that she now really has to win South Carolina and probably win it convincingly to shut down the narrative of the Bernie Sander's surge.

If she doesn't or if it's a close fight, then I think will you see a lot of people in the Democratic establishment panicking because, you know, this

Vermont Democratic socialist really does seem like he'll have a shot at the nomination.

GORANI: All right. McKay Coppins, senior political reporter at "Buzzfeed," thanks very much for joining us from Manchester in New

Hampshire. Be sure to tune in to our special coverage of the New Hampshire presidential primary. It starts in over two hours, 10:00 p.m. in London,

11 p.m. Central European Time, only on CNN.

A lot more on the primary a little bit later in the program. Perhaps maybe even a candidate who is not running yet, who might throw hit hat in the

ring by the name of Michael Bloomberg. We'll look at that question as well.

All right, now to the Middle East, government and rebel forces are locked in what could be a defining battle in Syria, five years civil war. They

are fighting over the northern city of Aleppo, one of Syria's largest city and a key rebel strong hold.

The bombardment of rebel position has been fierce. Assad forces are tightening their grip on the eastern half of the city. They're cutting off

key supply lines. Now, this may be a civil war, but in the middle of all of this are, once again, civilians, the United Nations says it hears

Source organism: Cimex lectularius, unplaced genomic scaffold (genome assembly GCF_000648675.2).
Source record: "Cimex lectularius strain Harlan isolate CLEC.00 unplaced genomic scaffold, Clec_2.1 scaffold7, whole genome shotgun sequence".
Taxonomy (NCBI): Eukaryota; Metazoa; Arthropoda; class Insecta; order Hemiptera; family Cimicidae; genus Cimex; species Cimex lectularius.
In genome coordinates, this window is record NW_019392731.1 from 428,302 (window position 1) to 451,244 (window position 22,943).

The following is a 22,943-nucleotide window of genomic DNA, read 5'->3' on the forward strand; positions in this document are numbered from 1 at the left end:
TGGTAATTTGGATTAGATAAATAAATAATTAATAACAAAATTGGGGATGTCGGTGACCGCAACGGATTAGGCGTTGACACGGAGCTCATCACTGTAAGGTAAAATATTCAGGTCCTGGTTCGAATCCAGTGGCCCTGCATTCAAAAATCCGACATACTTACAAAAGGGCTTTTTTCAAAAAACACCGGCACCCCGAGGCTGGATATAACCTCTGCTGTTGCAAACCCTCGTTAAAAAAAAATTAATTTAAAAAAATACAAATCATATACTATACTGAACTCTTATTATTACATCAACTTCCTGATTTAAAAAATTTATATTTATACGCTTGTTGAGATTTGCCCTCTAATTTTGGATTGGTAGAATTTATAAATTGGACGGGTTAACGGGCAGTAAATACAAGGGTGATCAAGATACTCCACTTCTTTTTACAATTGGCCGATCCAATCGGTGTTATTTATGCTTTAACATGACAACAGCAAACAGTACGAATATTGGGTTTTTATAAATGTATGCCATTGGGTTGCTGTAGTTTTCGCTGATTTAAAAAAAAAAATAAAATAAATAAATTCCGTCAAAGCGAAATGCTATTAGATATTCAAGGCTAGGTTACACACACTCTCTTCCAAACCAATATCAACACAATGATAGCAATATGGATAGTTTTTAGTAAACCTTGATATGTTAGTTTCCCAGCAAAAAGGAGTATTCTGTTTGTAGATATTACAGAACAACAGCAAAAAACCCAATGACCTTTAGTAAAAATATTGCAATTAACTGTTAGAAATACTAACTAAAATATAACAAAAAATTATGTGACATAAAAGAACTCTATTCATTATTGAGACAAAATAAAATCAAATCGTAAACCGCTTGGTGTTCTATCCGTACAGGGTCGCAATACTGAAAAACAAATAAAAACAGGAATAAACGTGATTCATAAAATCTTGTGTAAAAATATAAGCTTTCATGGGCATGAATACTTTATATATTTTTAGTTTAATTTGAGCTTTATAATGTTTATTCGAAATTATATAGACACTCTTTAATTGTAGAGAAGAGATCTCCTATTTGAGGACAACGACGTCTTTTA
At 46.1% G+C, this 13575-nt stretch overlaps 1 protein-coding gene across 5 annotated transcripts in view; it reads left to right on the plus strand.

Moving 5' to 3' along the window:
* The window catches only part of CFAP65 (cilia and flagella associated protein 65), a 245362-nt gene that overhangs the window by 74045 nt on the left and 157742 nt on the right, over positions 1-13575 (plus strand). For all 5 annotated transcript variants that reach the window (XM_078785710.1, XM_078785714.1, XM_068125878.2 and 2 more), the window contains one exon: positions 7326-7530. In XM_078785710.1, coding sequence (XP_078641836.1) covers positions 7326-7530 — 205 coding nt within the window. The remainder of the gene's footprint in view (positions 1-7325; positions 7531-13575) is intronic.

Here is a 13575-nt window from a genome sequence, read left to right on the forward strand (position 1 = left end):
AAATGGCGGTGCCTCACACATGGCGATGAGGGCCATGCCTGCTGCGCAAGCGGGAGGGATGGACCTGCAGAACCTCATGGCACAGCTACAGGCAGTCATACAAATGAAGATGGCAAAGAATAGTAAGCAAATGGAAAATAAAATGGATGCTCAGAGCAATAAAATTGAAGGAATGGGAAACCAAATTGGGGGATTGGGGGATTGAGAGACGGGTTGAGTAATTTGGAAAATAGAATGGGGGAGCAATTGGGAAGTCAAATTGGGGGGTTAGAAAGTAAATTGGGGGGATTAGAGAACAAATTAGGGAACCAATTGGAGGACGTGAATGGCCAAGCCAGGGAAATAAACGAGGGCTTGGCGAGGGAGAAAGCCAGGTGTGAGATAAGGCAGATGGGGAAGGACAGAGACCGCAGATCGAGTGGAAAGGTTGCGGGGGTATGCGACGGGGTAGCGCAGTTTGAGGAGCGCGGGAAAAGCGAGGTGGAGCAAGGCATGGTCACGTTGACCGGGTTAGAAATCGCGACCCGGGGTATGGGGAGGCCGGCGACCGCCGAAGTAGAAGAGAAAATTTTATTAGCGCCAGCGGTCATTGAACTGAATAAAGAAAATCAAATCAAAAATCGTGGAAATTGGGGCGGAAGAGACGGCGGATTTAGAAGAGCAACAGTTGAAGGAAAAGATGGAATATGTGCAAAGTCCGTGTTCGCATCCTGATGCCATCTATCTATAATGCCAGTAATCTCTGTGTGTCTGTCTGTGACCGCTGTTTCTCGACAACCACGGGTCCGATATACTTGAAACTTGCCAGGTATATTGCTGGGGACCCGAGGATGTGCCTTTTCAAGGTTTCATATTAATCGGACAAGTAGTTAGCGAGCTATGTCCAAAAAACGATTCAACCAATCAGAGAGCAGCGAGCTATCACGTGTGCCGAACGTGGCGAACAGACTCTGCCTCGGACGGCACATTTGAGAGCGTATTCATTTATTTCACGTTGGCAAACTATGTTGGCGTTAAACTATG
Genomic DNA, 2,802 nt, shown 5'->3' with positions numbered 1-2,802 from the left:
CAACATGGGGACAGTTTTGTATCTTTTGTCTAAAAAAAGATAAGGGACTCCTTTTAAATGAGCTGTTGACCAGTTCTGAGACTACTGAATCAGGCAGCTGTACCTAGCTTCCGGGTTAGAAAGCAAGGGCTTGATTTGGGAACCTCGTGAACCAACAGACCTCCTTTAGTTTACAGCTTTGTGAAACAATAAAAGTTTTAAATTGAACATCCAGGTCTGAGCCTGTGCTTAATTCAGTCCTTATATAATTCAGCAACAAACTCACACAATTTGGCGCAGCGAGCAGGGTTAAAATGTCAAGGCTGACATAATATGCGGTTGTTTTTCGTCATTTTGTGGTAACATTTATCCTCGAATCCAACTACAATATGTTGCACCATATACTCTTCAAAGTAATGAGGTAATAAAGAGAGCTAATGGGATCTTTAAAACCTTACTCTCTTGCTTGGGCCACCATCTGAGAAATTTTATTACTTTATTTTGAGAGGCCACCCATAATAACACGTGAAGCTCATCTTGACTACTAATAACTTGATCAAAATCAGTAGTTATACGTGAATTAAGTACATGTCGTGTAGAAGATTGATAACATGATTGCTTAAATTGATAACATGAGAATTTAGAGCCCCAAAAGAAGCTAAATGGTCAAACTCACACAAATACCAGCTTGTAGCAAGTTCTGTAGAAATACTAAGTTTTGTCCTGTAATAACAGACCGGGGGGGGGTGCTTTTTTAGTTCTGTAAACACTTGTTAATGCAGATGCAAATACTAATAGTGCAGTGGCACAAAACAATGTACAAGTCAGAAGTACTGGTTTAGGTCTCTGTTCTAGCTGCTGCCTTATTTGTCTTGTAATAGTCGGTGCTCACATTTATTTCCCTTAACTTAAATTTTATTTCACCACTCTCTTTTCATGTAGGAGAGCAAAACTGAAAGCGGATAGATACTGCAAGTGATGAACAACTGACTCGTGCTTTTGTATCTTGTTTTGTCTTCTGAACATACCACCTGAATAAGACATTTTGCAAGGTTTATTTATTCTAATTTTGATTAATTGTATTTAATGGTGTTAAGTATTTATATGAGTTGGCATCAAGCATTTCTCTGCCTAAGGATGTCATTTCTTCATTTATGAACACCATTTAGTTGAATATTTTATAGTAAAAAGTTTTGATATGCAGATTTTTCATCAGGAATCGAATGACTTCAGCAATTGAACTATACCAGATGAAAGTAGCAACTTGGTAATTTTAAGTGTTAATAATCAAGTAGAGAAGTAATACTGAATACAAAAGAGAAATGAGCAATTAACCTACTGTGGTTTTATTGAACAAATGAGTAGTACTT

hundreds of thousands of people will be cut off.

That's what these government troops intend to encircle the city. Thousands of people are fleeing toward Turkish border and you are seeing them there.

Our own Frederik Pleitgen is inside the city of Aleppo, in an area controlled by the Syrian government and sent us this exclusive report.

(BEGIN VIDEOTAPE)

FREDERIK PLEITGEN, CNN SENIOR INTERNATIONAL CORRESPONDENT: We are right in the heart of the Aleppo. This is the Gemma Lea area. It's actually fairly

closest to the front line, but it's also one of the main places held by the Syrian government.

Now, as you can see in this area, there are a lot of products that are actually available. Food, also a lot of other products as well. However,

the people here it is very difficult for them.

There is almost no electricity. Most of it comes from generators and of course, because we are so close to the front line, there is also shelling

here. It is quite dangerous for the folks who live here.

[15:20:02](voice-over): I believe he already endured 80 percent of the hardship this man says and hope the remaining 20 percent will end soon.

The situation is very tough right now, he adds, but we are steadfast.

We believe the power will be on the correct side and this man says, we have had very tough times, but thanks to the victory of the army, we have

survived these hard times. Aleppo is also the key battlegrounds in Syrian civil war.

(on camera): The Syrian government under President Bashar al-Assad has started a brutal offensive in this part of the country, also, of course,

backed by Russian air power and pro-Iranian militia as well.

And they believe that if they're able to deal a crushing blow to the rebels in this part of Syria, that they could decide the Syrian civil war for

themselves.

Of course, that still is unclear. They don't know how solid their gains are at this point or whether or not the rebels might fight along a

counterattack.

But at this point in time, Aleppo is certainly one of the toughest battlegrounds in the civil war that's been going on for about five years.

Fred Pleitgen, CNN, Aleppo.

(END VIDEOTAPE)

GORANI: So what's Russia's role in all this? What's its strategy? Russian bombing is bolstering government forces in the fight for Aleppo.

There are reports that Russia has sent the U.S. a new concrete proposal for resolving the conflict in Syria. Many people are skeptical.